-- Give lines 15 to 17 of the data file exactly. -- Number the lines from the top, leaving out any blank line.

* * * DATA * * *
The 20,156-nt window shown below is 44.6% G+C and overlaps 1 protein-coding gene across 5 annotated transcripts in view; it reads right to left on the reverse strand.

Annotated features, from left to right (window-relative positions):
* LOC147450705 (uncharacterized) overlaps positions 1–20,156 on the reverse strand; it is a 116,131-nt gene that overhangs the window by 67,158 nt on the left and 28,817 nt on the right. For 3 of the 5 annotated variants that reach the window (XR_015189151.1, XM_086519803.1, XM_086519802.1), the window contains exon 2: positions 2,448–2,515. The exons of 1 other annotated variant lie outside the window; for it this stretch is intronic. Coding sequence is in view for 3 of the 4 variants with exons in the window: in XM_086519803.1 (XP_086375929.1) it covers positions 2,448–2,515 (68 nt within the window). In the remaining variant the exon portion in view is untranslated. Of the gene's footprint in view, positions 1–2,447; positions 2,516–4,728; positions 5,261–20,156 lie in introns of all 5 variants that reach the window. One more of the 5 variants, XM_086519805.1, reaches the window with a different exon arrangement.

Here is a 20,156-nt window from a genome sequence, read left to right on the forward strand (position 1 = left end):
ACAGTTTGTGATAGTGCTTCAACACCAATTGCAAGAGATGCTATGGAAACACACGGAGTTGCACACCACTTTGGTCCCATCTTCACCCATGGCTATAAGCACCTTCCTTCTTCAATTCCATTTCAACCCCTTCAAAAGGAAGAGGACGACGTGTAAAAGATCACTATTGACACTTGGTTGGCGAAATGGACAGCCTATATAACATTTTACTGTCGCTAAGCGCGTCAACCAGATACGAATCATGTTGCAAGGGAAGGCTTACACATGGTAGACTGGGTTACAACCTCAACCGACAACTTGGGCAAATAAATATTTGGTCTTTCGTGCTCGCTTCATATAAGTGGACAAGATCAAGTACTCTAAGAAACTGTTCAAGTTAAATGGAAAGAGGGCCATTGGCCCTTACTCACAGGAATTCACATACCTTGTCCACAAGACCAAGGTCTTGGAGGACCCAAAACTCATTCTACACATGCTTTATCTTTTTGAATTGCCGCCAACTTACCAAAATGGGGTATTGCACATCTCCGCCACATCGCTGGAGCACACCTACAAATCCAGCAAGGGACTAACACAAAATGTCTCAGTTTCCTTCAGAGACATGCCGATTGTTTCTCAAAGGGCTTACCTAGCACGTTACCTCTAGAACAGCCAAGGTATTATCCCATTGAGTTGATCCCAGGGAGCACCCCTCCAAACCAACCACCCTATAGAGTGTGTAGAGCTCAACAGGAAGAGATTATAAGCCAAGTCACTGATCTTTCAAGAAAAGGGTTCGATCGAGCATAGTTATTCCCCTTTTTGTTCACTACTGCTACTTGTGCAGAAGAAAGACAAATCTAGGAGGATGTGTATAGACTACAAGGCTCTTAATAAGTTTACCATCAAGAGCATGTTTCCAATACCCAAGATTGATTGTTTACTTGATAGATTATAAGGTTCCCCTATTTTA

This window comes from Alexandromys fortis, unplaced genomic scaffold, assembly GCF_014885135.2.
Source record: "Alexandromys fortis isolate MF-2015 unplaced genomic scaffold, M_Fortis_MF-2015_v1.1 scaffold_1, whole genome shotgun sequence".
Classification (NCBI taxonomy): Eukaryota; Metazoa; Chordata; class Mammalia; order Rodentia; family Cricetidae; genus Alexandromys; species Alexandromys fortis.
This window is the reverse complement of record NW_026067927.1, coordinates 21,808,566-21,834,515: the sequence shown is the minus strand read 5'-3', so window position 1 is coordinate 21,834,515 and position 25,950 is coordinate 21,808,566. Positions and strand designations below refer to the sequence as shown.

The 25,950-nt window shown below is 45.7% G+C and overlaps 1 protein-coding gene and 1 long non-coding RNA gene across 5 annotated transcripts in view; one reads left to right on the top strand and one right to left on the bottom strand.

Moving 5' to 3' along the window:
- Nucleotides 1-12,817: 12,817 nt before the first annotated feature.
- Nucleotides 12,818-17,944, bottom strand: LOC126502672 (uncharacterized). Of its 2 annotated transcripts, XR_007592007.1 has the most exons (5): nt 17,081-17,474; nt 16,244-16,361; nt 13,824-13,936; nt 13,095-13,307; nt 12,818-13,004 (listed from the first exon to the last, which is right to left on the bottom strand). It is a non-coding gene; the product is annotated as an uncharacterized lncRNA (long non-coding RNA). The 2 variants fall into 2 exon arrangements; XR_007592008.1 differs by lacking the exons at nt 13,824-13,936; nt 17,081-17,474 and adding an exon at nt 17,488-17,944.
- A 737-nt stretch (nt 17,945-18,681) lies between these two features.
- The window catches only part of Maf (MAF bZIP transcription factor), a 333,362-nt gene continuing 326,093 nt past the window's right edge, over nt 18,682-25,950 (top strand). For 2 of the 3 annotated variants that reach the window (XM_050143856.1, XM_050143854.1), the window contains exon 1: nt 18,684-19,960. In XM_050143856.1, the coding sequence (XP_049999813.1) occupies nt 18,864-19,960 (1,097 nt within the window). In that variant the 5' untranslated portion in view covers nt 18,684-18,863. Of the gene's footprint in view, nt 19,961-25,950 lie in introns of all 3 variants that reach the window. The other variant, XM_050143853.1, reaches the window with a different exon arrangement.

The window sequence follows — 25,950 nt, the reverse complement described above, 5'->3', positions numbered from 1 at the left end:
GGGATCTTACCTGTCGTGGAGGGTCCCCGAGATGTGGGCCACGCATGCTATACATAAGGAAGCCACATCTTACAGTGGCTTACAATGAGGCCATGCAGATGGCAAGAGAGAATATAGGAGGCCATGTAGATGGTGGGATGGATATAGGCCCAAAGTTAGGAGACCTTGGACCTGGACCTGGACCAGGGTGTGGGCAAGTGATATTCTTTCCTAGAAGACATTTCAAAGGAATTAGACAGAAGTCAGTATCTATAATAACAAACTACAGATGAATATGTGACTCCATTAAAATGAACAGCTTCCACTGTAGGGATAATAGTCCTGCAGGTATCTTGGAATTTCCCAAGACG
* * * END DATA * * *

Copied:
- The window catches only part of Maf (MAF bZIP transcription factor), a 333,362-nt gene continuing 326,093 nt past the window's right edge, over nt 18,682-25,950 (top strand). For 2 of the 3 annotated variants that reach the window (XM_050143856.1, XM_050143854.1), the window contains exon 1: nt 18,684-19,960. In XM_050143856.1, the coding sequence (XP_049999813.1) occupies nt 18,864-19,960 (1,097 nt within the window). In that variant the 5' untranslated portion in view covers nt 18,684-18,863. Of the gene's footprint in view, nt 19,961-25,950 lie in introns of all 3 variants that reach the window. The other variant, XM_050143853.1, reaches the window with a different exon arrangement.

The window sequence follows — 25,950 nt, the reverse complement described above, 5'->3', positions numbered from 1 at the left end:
GGGATCTTACCTGTCGTGGAGGGTCCCCGAGATGTGGGCCACGCATGCTATACATAAGGAAGCCACATCTTACAGTGGCTTACAATGAGGCCATGCAGATGGCAAGAGAGAATATAGGAGGCCATGTAGATGGTGGGATGGATATAGGCCCAAAGTTAGGAGACCTTGGACCTGGACCTGGACCAGGGTGTGGGCAAGTGATATTCTTTCCTAGAAGACATTTCAAAGGAATTAGACAGAAGTCAGTATCTATAATAACAAACTACAGATGAATATGTGACTCCATTAAAATGAACAGCTTCCACTGTAGGGATAATAGTCCTGCAGGTATCTTGGAATTTCCCAAGACG